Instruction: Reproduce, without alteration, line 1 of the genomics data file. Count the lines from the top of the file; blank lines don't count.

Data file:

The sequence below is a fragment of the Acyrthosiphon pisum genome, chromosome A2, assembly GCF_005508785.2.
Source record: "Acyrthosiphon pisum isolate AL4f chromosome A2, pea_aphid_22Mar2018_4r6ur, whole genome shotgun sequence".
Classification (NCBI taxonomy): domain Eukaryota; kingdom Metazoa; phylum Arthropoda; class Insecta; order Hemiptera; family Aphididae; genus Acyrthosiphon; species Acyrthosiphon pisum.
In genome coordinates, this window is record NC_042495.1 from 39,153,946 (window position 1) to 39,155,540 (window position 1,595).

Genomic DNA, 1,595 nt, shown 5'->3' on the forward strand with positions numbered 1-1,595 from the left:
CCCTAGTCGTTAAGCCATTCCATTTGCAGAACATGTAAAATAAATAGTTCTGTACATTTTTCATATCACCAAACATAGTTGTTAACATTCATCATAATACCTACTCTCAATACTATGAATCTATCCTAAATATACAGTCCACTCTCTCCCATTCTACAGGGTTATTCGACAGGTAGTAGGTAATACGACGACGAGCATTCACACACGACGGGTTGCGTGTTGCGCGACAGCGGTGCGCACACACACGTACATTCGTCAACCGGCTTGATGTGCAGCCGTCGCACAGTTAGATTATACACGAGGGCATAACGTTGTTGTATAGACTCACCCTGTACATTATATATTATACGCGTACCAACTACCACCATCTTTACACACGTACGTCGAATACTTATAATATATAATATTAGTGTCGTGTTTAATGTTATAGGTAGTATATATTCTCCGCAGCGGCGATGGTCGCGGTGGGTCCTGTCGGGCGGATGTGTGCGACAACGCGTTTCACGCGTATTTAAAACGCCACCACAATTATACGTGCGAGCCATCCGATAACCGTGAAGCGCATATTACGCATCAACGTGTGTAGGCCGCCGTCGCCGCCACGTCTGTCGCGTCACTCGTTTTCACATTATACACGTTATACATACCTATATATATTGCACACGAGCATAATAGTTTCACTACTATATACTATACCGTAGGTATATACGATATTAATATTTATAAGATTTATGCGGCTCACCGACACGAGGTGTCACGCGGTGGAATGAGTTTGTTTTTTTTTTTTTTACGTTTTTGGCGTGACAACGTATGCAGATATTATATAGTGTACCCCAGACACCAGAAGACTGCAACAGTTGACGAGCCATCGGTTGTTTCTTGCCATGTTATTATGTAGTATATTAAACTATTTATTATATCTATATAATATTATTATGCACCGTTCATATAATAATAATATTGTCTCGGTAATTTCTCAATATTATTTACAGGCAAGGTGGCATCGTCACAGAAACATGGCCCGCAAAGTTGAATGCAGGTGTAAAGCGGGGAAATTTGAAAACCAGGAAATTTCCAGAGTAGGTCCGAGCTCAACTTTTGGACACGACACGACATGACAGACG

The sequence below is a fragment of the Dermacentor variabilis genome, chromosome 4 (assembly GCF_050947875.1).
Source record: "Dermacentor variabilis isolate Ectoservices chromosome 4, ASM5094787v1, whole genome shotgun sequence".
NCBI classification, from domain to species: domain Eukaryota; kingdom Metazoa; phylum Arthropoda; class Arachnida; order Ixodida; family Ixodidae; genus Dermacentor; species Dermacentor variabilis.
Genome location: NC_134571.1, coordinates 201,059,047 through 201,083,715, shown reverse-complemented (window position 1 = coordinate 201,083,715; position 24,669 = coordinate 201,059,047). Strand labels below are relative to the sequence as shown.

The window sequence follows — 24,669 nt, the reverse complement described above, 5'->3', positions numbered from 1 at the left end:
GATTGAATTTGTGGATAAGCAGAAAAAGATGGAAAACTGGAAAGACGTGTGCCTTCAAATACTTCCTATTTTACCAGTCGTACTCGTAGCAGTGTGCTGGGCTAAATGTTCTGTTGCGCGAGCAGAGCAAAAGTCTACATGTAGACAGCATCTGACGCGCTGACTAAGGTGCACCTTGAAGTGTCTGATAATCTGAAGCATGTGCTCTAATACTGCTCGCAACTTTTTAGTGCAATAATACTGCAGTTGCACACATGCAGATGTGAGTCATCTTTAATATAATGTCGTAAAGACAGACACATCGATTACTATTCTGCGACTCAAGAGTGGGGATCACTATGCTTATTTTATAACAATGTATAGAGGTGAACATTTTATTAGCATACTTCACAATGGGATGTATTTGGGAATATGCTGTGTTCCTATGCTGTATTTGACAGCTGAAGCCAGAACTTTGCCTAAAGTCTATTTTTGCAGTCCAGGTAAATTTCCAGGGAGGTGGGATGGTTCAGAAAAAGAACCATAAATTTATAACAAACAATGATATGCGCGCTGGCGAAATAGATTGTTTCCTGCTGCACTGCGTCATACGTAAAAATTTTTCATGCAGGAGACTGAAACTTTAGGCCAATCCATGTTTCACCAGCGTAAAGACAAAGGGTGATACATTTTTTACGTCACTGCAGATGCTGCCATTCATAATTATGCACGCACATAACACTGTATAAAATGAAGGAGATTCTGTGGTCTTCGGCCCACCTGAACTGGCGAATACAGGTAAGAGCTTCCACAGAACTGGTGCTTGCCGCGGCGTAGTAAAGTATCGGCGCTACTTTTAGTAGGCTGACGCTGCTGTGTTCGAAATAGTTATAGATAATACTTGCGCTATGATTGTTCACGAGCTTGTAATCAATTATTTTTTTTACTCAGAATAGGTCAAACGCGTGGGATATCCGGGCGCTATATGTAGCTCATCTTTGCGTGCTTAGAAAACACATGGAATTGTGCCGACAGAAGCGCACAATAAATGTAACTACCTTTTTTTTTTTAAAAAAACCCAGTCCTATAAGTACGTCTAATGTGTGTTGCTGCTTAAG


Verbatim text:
The sequence below is a fragment of the Acyrthosiphon pisum genome, chromosome A2, assembly GCF_005508785.2.